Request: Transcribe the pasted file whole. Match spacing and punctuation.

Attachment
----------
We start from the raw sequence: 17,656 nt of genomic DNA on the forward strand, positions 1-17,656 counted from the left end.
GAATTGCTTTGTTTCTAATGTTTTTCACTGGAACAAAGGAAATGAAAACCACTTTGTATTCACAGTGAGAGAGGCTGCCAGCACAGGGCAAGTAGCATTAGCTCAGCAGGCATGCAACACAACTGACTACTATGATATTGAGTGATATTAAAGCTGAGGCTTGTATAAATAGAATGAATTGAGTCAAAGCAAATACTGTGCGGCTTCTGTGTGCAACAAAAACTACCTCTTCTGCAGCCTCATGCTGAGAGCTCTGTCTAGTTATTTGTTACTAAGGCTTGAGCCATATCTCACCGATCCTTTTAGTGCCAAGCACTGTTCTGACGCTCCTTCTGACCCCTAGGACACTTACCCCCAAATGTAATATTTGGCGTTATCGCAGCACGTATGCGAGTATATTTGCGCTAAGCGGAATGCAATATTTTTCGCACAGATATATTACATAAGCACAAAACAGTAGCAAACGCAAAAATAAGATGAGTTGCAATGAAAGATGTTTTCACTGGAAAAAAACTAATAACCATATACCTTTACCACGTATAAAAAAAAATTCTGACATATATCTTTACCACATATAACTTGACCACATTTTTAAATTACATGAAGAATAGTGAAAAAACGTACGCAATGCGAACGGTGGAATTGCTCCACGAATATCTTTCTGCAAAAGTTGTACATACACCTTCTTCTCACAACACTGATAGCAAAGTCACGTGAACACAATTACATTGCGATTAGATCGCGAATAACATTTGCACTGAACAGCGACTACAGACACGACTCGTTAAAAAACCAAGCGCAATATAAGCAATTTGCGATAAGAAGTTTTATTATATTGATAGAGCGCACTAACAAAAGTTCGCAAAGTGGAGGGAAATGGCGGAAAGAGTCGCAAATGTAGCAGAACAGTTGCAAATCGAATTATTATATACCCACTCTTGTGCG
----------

We start from the raw sequence: 17,656 nt of genomic DNA on the forward strand, positions 1-17,656 counted from the left end.
GAATTGCTTTGTTTCTAATGTTTTTCACTGGAACAAAGGAAATGAAAACCACTTTGTATTCACAGTGAGAGAGGCTGCCAGCACAGGGCAAGTAGCATTAGCTCAGCAGGCATGCAACACAACTGACTACTATGATATTGAGTGATATTAAAGCTGAGGCTTGTATAAATAGAATGAATTGAGTCAAAGCAAATACTGTGCGGCTTCTGTGTGCAACAAAAACTACCTCTTCTGCAGCCTCATGCTGAGAGCTCTGTCTAGTTATTTGTTACTAAGGCTTGAGCCATATCTCACCGATCCTTTTAGTGCCAAGCACTGTTCTGACGCTCCTTCTGACCCCTAGGACACTTACCCCCAAATGTAATATTTGGCGTTATCGCAGCACGTATGCGAGTATATTTGCGCTAAGCGGAATGCAATATTTTTCGCACAGATATATTACATAAGCACAAAACAGTAGCAAACGCAAAAATAAGATGAGTTGCAATGAAAGATGTTTTCACTGGAAAAAAACTAATAACCATATACCTTTACCACGTATAAAAAAAAATTCTGACATATATCTTTACCACATATAACTTGACCACATTTTTAAATTACATGAAGAATAGTGAAAAAACGTACGCAATGCGAACGGTGGAATTGCTCCACGAATATCTTTCTGCAAAAGTTGTACATACACCTTCTTCTCACAACACTGATAGCAAAGTCACGTGAACACAATTACATTGCGATTAGATCGCGAATAACATTTGCACTGAACAGCGACTACAGACACGACTCGTTAAAAAACCAAGCGCAATATAAGCAATTTGCGATAAGAAGTTTTATTATATTGATAGAGCGCACTAACAAAAGTTCGCAAAGTGGAGGGAAATGGCGGAAAGAGTCGCAAATGTAGCAGAACAGTTGCAAATCGAATTATTATATACCCACTCTTGTGCG